The destruction of Saddam Hussein’s regime in 2003 created a power vacuum in the center of the Middle East. Nearly a decade of sectarian warfare and chaos ensued as militants from various communities fought mercilessly for control of Iraq. Ethnic, tribal, and religious divisions proved to be stronger than any unifying national Iraqi identity after the Ba’athist regime collapsed. Ultimately, the Shiites, who comprise 60-65 percent of Iraq’s population, won control of the state. The Sunnis lost and fled into Syria, Lebanon, and Jordan by the millions to escape the horrors of civil war and the reality that their sect would not rule Iraq in the post-Saddam era.
Deborah Amos’ Eclipse of the Sunnis: Power, Exile and Upheaval in the Middle East examines the plight of these Sunni refugees. Amos’ work helps explain how the largest refugee crisis in the region has further destabilized the Arab world and deepened the sectarian divide throughout the Middle East. Moreover, Iraq’s future is directly tied to the outcome of this refugee question. If these refugees never return home, Iraq will suffer from the “brain drain” effect because many of these Iraqis constituted an educated middle class.
The refugees whom Amos met in Damascus, Beirut, and Amman were predominately Sunnis who fled Iraq due to sectarian violence. The victims of car bombings, beheadings, kidnappings, and torture throughout Iraqi neighborhoods were mainly targeted because of their sectarian identity. Stories of armed militias taking over neighborhoods and killing civilians because of their Shiite or Sunni identity, or alleged ties with the U.S. military, were common. Many refugees accused the Maliki government of seeking to create an Iraqi state defined by Shiite identity where “there [is] little hope of restoring Baghdad’s historic character, a city where Iraq’s rich sectarian mix once lived side by side.” Although most of the refugees expressed a desire to return, practically all believed that a Shiite-ruled Iraq would not offer Sunnis protection. Maliki’s description of Iraqi refugees as “cowards” or “traitors” has only confirmed perceptions of his government as, at best, insensitive or, at worst, hostile toward Iraq’s Sunni population.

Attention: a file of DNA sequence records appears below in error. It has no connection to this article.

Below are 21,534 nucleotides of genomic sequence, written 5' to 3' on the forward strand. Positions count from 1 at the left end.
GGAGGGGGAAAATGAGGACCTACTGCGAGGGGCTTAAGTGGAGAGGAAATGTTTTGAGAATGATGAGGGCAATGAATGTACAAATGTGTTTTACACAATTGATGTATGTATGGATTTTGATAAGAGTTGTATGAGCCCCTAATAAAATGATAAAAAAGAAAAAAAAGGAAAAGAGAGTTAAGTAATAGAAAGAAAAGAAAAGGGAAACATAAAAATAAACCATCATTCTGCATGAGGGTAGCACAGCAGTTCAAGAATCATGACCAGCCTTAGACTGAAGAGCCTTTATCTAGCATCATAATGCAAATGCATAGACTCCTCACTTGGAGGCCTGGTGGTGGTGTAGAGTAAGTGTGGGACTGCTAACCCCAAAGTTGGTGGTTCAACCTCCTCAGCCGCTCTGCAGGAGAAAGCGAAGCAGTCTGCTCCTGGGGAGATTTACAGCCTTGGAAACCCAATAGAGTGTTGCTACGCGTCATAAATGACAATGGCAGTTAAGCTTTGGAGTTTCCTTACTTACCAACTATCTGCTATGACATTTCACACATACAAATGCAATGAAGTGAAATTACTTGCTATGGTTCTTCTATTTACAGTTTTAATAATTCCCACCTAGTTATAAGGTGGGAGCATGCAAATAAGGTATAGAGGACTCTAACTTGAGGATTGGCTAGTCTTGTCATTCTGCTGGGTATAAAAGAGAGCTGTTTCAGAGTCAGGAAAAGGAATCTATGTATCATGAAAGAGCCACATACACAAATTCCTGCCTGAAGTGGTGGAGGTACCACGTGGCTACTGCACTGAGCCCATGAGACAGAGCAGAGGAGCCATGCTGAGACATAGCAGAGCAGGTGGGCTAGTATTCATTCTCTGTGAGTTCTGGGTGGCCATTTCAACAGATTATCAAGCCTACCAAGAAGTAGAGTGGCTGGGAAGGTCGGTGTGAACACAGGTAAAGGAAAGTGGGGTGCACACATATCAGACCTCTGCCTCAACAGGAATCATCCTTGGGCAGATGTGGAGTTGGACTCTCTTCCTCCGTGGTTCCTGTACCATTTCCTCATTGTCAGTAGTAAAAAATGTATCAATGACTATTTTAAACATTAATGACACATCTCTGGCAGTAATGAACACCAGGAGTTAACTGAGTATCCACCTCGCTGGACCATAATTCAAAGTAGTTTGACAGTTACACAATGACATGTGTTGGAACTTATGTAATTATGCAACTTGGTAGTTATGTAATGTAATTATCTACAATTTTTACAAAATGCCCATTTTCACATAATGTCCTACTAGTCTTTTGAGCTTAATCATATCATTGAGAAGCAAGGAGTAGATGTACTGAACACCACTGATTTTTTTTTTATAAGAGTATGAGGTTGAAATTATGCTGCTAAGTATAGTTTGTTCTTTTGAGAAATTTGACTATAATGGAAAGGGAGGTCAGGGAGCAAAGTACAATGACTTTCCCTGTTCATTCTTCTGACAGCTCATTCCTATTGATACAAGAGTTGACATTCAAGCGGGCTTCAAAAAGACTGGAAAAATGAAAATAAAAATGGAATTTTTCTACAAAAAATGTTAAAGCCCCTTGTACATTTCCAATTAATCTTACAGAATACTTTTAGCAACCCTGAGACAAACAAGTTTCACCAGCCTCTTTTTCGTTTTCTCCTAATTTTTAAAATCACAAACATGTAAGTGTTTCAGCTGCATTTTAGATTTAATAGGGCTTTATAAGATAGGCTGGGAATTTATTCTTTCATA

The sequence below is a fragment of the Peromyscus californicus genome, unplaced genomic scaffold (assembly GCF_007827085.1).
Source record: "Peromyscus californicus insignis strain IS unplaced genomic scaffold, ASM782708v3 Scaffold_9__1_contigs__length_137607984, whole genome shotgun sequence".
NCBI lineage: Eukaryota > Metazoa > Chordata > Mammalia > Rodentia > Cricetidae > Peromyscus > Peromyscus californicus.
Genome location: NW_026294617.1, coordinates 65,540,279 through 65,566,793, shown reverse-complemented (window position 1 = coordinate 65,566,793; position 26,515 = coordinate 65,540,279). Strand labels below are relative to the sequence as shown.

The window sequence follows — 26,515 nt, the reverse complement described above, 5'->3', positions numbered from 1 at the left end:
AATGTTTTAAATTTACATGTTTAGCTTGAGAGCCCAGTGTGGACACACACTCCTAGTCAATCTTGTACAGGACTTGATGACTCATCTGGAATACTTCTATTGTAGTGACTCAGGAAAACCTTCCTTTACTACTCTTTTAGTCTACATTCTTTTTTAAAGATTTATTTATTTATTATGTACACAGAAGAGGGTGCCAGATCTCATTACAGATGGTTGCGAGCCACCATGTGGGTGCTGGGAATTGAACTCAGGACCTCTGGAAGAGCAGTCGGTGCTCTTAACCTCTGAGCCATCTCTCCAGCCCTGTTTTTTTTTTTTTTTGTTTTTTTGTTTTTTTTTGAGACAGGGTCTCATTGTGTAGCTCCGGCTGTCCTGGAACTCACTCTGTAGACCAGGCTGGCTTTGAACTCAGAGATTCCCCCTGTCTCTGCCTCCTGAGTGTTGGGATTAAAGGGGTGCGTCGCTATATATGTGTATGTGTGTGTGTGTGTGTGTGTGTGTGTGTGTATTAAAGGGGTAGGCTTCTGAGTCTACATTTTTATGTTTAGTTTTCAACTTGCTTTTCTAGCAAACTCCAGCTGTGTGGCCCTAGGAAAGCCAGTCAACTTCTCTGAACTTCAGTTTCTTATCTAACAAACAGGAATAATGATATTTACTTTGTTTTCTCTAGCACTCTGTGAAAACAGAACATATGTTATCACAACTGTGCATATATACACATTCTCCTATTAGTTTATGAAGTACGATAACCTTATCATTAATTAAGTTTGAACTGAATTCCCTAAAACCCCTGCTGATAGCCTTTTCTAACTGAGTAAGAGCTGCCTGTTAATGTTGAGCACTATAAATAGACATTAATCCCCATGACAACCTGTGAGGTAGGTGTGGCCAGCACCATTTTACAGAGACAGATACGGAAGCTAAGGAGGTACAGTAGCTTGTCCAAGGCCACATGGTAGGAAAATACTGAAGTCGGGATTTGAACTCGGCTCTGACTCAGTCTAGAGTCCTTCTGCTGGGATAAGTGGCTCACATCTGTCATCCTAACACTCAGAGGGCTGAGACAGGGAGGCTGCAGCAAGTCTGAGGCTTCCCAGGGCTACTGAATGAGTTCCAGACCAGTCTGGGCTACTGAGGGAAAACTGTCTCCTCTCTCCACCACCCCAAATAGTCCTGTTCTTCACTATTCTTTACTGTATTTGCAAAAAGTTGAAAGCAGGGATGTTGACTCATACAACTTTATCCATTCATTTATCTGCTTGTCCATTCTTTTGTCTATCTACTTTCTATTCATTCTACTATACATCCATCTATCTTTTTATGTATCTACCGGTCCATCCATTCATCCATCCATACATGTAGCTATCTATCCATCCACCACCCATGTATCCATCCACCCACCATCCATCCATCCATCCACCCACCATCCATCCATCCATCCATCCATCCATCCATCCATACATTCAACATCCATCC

Amos describes how the sectarian violence in Iraq has spilled into neighboring states. She discusses how Salafi jihadists from all over the Arab world entered Lebanon to enlist Sunni Lebanese from Tripoli and the Bekaa Valley to join the Sunni insurgency in Iraq and prevent the Shiite from gaining further control in Lebanon.
Fatah al Islam, a multinational militant Sunni group based in Palestinian refugee camps in Lebanon, entered Lebanon to recruit Salafis to wage jihad against U.S. forces and Shiites in Iraq. This group almost brought Lebanon back into civil war when it fought the Lebanese army in a showdown that lasted over 100 days in summer 2007. One year later, the Shiite militia Hezbollah flexed its muscle by taking over the airport and the streets of West Beirut . The Sunni residents of Majd al Anjar responded by seizing the roadway along the Lebanese-Syrian border. As a result, no Shiite Lebanese were safe travelling near the border.
Iraq’s female refugees have undergone an especially harsh experience abroad. Amos references discussions with Iraqi women in Damascus who resorted to prostitution as a means of survival. “Widowed, divorced, or separated from husbands by the war, many women had children or elderly parents to support,” she writes. “Sex was often their only marketable asset.” In Damascus, Iraqi parents pressured their daughters as young as ten into the industry, renting them to wealthy Saudi tourists. Female refugees entering the sex industry as a means of survival is a common occurrence worldwide and not unique to the Middle East. However, the cultural taboos surrounding prostitution in Arab societies make the experience particularly difficult for Iraqi women. When a woman “dishonors” her family (by engaging in certain conduct, such as prostitution), the shame is extended to all family members. Amos spoke with numerous female refugees in the sex industry who stated that their fear of falling victim to “honor killings” prevents them from returning to Iraq, even if stability is achieved.
Despite the conditions that pressured millions to escape Iraq, these refugees remain proud of their cultural heritage as they uphold Iraqi traditions while in exile. Since 2003, many Iraqi restaurants have opened in Damascus. Many artistic Iraqi refugees in Syria have told their stories deep nostalgia, sadness, fear, and pessimism through film, theater, and standup comedy. Outspoken refugees, however, have received threatening messages from Baghdad warning them not to return.
Iraq’s future depends in part on reconciliation between the Maliki government and the exiled Sunni Iraqis. Iraq’s Sunni exiles, a middle-class of educated secular professionals, would be helpful in efforts to rebuild a civil state of democratic institutions and political tolerance. A failure to achieve reconciliation would undermine the prospects for regional stability, as well as force Iraq to suffer the “brain drain” effect. Eclipse of the Sunnis is an important contribution to any discussion about these millions of exiled Iraqis and the role that they play in the future of Iraq and the greater Middle East.